The here and now... and what and why

Complacency is a trap. At least that’s what I was thinking when I up and left the comfort of a Yankee prep school gig, where I taught music, amongst other things, for 28 years. There was also that life long career as a composer, musician and artist.

First, it was a year in St. Thomas, USVI, working as a reporter and shooting photography and then, a year in San Agustin Etla, Oaxaca, Mexico.
Time passed.
More time passed and a year back in the Athens of America followed by a hasty return to Oaxaca where it is all happening.
A couple of years in San Sebastian Etla and now, just down the road in San Pablo Etla. Life is good.

Click on an image to see it larger.
For additional photography please visit my flickr page.
You can find my music on Jango (World & latin - Worldbeat) and at iTunes and most online stores.
¡Soy consciente de todas las tradiciones del Internet!
If you are coming to Oaxaca, please contact me for tours or advice.

Santo Domingo

Santo Domingo
The view from Corazon del Pueblo

The hereafter re me

My photo
Oaxaca, Oaxaca, Mexico
Musician, photographer, videographer, reporter, ex-officio teacher, now attempting to be a world traveler

Wednesday, June 30, 2010

Guelaguetza Roof cont.....

The Guelaguetza is coming, July 19 and 26 if I do the math correctly, and the roof over the stadium is, well, I don't know if it is proceeding on schedule. Seems like there is quite a ways to go, but I do not know the final design. It is hard to get a shot of because it sits atop el cerro, the hill overlooking the city and there is a major road in front of it. Yes, I could climb the stairs and get a better shot. I will next week. This is from Llano Park which is quite a good distance. This one and the top one are from the car as I flew by. Will they make it?

Doncha feel it? - Earthquake, Oaxaca

There was a 6.2 earthquake last night at 2:22 in the morning and it was strong enough to wake me up. We had amazing rains last night, at times hard, but most importantly, long lasting. Lots of thunder rolling across the mountains and valleys. A dramatic night followed by a morning in which one can hear the plants growing.

Tuesday, June 29, 2010

Street Art

Took a nice walk from Jalatlaco to south of the zocalo. As always, the richness of the sights, sounds and smells were uniquely Oaxacan. I shot enough for several posts, including the action at the planton in the zocalo, the roof over the Guelaguezta stadium and street life. I am always struck by the graffiti and street art. This poster on a corrugated wall with sun overhead made as good an op art piece as one could hope for. With the election next Saturday, this will all be history soon... like everything else.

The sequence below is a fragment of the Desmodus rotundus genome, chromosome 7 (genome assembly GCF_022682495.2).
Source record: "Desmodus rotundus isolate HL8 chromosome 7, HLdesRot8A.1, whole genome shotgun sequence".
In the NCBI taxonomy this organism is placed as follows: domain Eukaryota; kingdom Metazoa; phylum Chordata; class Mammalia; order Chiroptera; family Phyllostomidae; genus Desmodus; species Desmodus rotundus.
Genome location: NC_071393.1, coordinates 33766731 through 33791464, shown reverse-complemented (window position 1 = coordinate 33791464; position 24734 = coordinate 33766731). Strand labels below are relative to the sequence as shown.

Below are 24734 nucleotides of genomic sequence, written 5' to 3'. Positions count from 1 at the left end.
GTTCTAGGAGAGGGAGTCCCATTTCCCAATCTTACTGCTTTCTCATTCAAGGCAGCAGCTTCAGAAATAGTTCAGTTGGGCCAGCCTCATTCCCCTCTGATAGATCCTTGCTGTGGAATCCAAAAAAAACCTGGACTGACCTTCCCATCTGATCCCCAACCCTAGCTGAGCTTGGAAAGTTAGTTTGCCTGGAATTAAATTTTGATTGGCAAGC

Monday, June 28, 2010

With new eyes - con los neuvos ojos

Now that I am back, I find myself seeing things with new eyes. It is like I am seeing it for the first time. The land has exploded with green and color. Within my sight as I write this, I can see five different colored hibiscus, bougainvilleas, jasmine, gardenias, lantana, spaths and a few things I can't name. It is lush.
But that is not the newness I am talking about. It is like seeing the world anew. My trip north was a whole new visual palette, culture shock of a sort, and I was struck how familiar sights seemed so unfamiliar, surreal.Maybe it is learning to see with a photographer's eye or perhaps it is seeing the world anew every three seconds. The latter being the gist of Blue' valedictory speech in Marisha Pessl's "Special Topics in Calamity Physics." At any rate, things look different.... but good.

Saturday, June 26, 2010

Back to normal?

Those of you who missed me...well, you know what they say... How can you miss me if I won't go away or something like that. I took a quick trip to El Norte. Why? Well, for one, my doctor had a cancellation and I snapped it up. Don't get me going on health care.... at any rate, it made sense to see him this decade. Got a clean bill of health, so it was worth it.

So here I am where sights like these seem more normal than the things I saw at the North Shore Mall. Talk about feeling like an alien. It must have been my imagination, but people sure seemed like they were looking at me like I was one. Must have been my nice new Emiliano Zapata tee.
While I was gone, there was lots of rain and I returned to what was brown and now is green. Ahhh...

Wednesday, June 9, 2010

Las problemas de Oaxaca

Just like everywhere else, Oaxaca has problems. With an election coming up on July 4th, everything seems to have been ratcheted up a notch or two. There are protests all over the place with blockades going up on some of the major roads and in front of supermarkets and malls. The planton continues in the zocalo. The water conflict between San Agustin Etla and the city continues. The Triquis conflict in San Juan Copala continues to attract international attention and is very tense. It is a mess.Scenes from the zocalo. Can you believe it, this is the northwest corner, the main entrance?The cathedral from both sides, north and south.